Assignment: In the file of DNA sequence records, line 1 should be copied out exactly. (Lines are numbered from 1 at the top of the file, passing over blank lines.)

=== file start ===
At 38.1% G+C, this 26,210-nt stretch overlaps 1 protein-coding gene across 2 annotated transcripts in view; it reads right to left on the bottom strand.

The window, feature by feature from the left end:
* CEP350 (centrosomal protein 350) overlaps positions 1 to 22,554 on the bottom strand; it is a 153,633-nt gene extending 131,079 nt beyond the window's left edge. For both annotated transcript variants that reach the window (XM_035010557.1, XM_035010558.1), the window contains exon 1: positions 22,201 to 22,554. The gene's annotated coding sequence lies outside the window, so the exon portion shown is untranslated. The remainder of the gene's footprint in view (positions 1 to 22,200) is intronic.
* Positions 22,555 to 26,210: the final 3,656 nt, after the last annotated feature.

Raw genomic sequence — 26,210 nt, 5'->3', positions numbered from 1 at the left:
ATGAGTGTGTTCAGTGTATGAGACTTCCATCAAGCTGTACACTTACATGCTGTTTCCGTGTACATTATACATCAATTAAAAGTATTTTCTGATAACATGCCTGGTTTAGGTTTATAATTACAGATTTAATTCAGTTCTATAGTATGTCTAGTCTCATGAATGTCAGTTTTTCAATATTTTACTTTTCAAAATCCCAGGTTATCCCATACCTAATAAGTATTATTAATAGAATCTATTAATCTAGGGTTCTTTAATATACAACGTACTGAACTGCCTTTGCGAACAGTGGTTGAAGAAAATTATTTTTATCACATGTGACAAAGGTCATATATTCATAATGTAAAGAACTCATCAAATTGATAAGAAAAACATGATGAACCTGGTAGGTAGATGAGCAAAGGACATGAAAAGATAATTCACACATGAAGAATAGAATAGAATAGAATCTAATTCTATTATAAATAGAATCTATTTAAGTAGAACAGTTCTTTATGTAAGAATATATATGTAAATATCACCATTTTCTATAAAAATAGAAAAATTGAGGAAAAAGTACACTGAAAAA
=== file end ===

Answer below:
At 38.1% G+C, this 26,210-nt stretch overlaps 1 protein-coding gene across 2 annotated transcripts in view; it reads right to left on the bottom strand.